Are Antioxidant Supplements Really The Way To Go?

Key Points:

  • Free radicals (ROS and RNS) are unstable molecules with one or more broken pairs of electrons. Antioxidants are elements that neutralise damage causing free radicals in our bodies.
  • Endogenous antioxidants are internally produced in our bodies, exogenous antioxidants are consumed externally in diets or as supplements.
  • Antioxidant paradox refers to the theory that exogenously consumed antioxidants might have no real impact on neutralising free radicals. Hence deeming antioxidant supplements unnecessary.

What are antioxidants? Why do we need to them?

In the simplest of terms, antioxidants are molecules that fight or neutralise the free radicals in our bodies. Antioxidants are present in their natural form in many fruits, vegetables and other consumable items.

You may come to wonder about these free radicals whose neutralisation is required to preserve our health. As you all must know our bodies are made up various cells. Each of these cells in turn is made of molecules which further comprise of pairs of electrons. So, when a pair of electrons gets broken, the molecule itself becomes unstable and is referred to as a free radical. There are majorly two types of free radicals, namely reactive oxygen species (ROS) and reactive nitrogen species (RNS). They are also collectively referred to as ‘reactive species’.

The causes for the breaking of the pair of electrons and hence the formation of free radicals are numerous. They vary from our body’s normal metabolic process, to oxygen consumption (i.e. breathing), smoking, and exposure to pollutants and so on. Note that since breathing (oxygen consumption) results in free radicals, those who exercise are at a greater risk of oxidation as oxygen consumption is more intense during workouts.

Getting back to free radicals- a molecule that has become unstable by loss of an electron starts seeking ways to become whole again. In the process of trying to become whole again it begins damaging other healthy molecules, by stealing an electron from them. This sets of a chain reaction where every subsequent free radical tries to make whole by breaking another healthy pair. This process can become overwhelming and lead to serious damage. The loss of an electron alters the molecule’s structure and even its functionality by altering the instructions coded in the DNA strand. An excessive amount of these free radicals in the body is a condition referred to as oxidative stress. This may lead to some serious chronic diseases if not dealt with . Thus there is a need to neutralise these free radicals.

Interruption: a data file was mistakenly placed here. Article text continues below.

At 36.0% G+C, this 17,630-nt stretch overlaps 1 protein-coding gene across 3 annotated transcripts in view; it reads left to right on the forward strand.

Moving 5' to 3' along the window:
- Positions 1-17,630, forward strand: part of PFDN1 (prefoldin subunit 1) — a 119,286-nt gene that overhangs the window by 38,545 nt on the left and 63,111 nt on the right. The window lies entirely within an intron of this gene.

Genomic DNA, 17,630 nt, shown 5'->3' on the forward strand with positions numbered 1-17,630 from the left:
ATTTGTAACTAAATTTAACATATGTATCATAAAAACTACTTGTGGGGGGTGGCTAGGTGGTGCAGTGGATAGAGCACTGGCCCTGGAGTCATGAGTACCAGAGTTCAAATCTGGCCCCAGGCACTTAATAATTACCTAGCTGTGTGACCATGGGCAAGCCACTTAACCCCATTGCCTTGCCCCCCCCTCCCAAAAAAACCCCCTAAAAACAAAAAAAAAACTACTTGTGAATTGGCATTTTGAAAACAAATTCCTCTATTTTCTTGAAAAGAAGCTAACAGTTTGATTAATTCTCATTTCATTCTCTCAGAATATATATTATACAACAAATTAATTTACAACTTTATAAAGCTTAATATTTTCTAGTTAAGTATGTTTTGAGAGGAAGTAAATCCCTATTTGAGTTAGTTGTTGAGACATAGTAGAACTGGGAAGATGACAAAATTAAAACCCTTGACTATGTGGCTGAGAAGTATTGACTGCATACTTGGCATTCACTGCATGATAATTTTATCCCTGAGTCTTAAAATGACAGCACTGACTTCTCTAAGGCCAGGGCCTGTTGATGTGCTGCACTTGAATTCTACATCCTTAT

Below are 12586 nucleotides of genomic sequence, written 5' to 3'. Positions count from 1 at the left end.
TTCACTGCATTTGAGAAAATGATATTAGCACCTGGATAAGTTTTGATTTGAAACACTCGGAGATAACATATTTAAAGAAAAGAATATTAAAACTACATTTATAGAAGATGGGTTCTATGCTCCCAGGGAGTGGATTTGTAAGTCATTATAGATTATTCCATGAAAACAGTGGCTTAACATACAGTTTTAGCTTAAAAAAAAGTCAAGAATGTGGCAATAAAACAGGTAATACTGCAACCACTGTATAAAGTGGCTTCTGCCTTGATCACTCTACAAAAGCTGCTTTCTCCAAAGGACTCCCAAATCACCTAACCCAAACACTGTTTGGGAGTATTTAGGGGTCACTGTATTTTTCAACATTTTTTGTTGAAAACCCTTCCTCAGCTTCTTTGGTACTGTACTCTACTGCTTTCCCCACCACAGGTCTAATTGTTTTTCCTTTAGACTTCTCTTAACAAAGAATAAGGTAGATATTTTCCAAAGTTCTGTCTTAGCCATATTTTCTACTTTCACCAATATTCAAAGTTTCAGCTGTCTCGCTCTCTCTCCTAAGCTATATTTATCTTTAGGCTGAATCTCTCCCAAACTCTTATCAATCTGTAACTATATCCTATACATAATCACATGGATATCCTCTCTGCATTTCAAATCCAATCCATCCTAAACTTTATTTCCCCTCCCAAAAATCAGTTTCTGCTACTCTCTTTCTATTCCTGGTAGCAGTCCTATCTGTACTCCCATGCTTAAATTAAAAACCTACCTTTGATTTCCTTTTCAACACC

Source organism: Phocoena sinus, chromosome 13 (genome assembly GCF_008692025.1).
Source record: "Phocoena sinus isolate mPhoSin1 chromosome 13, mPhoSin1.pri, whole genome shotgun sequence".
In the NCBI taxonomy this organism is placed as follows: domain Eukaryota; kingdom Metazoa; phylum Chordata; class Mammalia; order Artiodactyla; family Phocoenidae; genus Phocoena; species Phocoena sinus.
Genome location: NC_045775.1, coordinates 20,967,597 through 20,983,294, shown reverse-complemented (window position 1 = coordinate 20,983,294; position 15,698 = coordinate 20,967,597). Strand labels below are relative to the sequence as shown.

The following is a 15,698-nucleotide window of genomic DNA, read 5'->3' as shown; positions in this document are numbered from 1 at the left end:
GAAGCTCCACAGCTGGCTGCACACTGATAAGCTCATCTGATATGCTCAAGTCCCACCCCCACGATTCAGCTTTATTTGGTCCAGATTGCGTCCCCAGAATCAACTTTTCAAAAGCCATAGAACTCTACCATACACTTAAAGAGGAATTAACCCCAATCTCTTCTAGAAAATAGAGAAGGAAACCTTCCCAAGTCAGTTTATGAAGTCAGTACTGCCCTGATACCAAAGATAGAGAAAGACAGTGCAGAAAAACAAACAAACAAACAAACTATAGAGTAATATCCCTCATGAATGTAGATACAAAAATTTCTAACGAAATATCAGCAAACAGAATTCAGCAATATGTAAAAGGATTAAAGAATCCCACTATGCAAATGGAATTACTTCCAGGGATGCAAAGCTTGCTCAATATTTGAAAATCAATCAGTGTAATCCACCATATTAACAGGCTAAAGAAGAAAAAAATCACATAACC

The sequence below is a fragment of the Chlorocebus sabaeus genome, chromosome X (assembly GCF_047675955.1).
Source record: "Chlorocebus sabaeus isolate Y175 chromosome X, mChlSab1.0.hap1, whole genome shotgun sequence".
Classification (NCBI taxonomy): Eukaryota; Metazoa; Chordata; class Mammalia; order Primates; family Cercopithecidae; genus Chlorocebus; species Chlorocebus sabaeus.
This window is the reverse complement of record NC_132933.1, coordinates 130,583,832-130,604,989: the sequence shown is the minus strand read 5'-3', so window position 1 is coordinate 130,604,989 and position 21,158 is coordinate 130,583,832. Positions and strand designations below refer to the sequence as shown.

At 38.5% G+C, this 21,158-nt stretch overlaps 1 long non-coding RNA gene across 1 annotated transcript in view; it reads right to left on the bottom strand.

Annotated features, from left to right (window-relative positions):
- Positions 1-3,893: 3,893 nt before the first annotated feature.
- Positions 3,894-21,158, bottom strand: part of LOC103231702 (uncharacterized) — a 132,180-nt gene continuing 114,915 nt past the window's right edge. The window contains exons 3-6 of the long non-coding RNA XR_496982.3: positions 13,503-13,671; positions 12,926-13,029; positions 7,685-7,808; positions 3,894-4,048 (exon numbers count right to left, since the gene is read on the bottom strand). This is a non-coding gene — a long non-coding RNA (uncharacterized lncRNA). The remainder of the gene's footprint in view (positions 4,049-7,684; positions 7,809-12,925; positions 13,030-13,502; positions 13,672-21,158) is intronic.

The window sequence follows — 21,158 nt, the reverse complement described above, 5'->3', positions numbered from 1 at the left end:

But, don’t worry, the situation isn’t as grave as it seems. That’s because the human body isn’t completely defenceless against free radicals. Just like its ability to fight against infections by producing antibodies, human system generates antioxidants to fight off these free radicals. The antioxidants produced by the human body are referred to as endogenous antioxidants.

Antioxidants scavenge these free radicals and rid our bodies of them or neutralise their effects. Hence when fitness professionals or consumer product companies tout out that antioxidant supplementation is essential; it does make a lot of sense. But wait; don’t go off buying your share of antioxidant supplements just yet. Because there is still a lot that needs to be noted and discovered about antioxidants, their supplements and their impact.

Types of antioxidants

As mentioned above, human body naturally produces antioxidants which are referred to as endogenous. Glutathione (GSH), Superoxide Dismutase (SOD), Alpha Lipoic Acid (ALA), Coenzyme Q10 (CoQ10), and Catalase are the most potent endogenous antioxidants [3]. Though this natural reaction exists, a problem arises when free radicals cannot be checked by endogenous antioxidants alone.